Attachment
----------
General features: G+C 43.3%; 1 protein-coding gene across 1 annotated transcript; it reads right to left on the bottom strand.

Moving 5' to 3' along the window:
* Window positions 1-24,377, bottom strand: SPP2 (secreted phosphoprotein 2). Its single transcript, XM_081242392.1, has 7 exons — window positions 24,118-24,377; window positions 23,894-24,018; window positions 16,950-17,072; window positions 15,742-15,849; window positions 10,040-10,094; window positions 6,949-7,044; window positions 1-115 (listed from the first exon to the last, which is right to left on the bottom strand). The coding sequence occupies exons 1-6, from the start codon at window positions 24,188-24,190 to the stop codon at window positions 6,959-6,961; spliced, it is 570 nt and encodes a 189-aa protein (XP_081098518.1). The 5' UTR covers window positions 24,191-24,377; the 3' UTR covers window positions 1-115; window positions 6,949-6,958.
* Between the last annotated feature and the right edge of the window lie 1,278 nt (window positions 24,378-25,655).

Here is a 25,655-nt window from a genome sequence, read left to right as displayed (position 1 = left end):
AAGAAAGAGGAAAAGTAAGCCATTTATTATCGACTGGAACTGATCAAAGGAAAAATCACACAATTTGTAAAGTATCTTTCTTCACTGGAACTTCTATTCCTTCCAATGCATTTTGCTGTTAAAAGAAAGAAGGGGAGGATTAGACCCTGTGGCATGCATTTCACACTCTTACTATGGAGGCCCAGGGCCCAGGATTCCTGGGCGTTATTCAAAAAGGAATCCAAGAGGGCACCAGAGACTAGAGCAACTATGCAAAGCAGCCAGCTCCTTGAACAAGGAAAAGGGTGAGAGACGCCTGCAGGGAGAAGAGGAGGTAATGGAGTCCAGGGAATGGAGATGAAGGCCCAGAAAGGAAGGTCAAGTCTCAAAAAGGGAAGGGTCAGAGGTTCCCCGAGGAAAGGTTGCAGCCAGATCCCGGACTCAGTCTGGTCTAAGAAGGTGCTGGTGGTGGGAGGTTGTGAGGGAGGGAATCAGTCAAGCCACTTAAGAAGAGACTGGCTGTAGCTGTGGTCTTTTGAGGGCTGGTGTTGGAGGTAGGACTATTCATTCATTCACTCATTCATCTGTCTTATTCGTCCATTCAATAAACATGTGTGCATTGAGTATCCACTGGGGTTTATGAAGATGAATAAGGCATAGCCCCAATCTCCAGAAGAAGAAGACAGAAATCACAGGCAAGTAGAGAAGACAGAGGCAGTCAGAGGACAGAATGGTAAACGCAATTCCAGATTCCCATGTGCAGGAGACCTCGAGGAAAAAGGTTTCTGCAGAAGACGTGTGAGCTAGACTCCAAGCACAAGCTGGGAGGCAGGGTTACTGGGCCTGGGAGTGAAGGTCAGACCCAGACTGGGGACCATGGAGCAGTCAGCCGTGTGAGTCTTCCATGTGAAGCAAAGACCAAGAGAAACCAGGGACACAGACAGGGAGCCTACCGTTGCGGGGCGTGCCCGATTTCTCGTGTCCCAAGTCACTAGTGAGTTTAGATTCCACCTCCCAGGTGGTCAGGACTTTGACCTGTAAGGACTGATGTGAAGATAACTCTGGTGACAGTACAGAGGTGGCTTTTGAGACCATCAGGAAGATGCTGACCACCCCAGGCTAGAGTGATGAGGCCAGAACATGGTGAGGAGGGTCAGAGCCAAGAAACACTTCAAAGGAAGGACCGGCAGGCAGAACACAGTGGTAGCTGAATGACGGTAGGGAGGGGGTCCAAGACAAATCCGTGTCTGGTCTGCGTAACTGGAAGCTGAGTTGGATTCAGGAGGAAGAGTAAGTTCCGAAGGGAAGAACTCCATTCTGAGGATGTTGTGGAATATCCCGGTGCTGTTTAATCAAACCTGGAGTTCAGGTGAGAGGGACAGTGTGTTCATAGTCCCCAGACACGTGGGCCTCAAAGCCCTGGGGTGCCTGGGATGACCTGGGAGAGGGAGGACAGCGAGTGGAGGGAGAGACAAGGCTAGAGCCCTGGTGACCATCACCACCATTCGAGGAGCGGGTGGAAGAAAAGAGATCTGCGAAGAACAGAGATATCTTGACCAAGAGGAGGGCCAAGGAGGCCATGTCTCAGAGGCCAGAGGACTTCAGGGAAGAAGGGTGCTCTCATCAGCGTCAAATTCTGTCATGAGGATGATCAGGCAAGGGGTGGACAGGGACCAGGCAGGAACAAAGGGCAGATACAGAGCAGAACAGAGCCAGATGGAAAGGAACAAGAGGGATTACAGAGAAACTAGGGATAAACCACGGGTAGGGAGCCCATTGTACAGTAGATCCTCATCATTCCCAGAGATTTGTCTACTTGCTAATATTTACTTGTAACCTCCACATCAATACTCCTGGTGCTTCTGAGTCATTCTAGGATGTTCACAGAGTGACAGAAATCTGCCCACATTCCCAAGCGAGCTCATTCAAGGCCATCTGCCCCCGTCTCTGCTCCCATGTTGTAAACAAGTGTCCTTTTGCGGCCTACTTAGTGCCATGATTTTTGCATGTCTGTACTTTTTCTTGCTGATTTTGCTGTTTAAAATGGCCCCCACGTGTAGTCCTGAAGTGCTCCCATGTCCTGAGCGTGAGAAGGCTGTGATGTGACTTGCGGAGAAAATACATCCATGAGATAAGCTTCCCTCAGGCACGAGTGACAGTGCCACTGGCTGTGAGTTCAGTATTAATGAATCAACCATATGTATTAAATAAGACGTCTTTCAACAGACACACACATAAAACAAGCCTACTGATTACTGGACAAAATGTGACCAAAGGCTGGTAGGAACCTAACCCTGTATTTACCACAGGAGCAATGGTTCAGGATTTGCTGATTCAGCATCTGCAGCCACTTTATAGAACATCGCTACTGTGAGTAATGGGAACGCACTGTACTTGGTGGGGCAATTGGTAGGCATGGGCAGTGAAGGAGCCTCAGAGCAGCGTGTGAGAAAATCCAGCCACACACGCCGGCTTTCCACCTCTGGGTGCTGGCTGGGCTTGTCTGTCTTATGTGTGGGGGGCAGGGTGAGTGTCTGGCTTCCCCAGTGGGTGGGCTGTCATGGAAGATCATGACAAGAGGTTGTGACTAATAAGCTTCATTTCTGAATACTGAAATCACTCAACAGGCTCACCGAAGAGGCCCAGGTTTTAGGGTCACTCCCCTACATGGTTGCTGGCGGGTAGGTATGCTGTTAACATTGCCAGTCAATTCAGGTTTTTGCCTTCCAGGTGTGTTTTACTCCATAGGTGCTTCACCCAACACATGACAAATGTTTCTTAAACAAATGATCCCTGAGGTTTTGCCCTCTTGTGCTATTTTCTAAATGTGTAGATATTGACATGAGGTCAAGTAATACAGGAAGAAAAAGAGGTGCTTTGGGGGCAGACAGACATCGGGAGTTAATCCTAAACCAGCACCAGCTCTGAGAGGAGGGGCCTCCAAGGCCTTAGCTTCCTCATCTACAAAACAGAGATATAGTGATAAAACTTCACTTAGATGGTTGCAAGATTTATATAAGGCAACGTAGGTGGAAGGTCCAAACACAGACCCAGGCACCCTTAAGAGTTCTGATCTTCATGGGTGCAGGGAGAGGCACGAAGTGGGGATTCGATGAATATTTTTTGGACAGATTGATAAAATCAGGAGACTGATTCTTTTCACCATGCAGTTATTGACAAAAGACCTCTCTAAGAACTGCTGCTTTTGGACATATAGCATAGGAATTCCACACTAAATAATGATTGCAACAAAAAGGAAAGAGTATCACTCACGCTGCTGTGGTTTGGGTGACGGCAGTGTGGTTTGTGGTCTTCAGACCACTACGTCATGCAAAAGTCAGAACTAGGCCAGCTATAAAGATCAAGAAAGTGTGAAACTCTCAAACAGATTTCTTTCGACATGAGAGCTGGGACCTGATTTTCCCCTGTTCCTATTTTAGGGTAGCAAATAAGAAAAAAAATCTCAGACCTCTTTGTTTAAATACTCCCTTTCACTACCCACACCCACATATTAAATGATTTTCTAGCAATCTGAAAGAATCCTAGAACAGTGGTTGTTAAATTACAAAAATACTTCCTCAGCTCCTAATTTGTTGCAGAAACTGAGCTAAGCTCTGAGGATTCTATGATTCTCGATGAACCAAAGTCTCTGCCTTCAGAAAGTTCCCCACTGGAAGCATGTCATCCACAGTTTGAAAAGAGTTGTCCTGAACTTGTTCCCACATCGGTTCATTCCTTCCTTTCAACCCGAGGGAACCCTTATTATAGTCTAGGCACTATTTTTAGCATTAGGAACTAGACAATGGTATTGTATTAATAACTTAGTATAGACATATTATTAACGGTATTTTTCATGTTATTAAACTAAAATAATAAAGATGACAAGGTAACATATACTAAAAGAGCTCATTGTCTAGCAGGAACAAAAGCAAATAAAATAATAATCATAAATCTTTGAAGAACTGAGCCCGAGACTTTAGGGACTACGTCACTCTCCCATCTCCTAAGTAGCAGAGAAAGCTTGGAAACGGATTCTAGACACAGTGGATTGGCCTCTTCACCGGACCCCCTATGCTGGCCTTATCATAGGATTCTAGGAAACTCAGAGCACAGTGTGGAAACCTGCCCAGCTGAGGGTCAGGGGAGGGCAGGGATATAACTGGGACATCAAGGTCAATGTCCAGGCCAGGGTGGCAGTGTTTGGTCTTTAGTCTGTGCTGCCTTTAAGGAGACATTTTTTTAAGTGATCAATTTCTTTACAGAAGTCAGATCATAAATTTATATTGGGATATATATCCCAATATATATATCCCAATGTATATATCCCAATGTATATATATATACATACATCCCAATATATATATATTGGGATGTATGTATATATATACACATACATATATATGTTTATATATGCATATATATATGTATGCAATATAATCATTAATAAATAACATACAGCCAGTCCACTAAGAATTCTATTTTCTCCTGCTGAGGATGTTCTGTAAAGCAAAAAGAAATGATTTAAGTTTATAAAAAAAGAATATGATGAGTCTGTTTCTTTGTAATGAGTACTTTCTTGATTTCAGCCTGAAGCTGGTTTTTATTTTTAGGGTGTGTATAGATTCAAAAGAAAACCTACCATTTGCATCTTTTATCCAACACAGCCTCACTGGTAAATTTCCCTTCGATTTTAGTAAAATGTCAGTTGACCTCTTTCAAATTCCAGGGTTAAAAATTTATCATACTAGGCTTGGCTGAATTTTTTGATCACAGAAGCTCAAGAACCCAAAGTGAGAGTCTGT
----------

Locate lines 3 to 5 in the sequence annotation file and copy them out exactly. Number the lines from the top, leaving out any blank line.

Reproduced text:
* Window positions 1-24,377, bottom strand: SPP2 (secreted phosphoprotein 2). Its single transcript, XM_081242392.1, has 7 exons — window positions 24,118-24,377; window positions 23,894-24,018; window positions 16,950-17,072; window positions 15,742-15,849; window positions 10,040-10,094; window positions 6,949-7,044; window positions 1-115 (listed from the first exon to the last, which is right to left on the bottom strand). The coding sequence occupies exons 1-6, from the start codon at window positions 24,188-24,190 to the stop codon at window positions 6,959-6,961; spliced, it is 570 nt and encodes a 189-aa protein (XP_081098518.1). The 5' UTR covers window positions 24,191-24,377; the 3' UTR covers window positions 1-115; window positions 6,949-6,958.
* Between the last annotated feature and the right edge of the window lie 1,278 nt (window positions 24,378-25,655).

Here is a 25,655-nt window from a genome sequence, read left to right as displayed (position 1 = left end):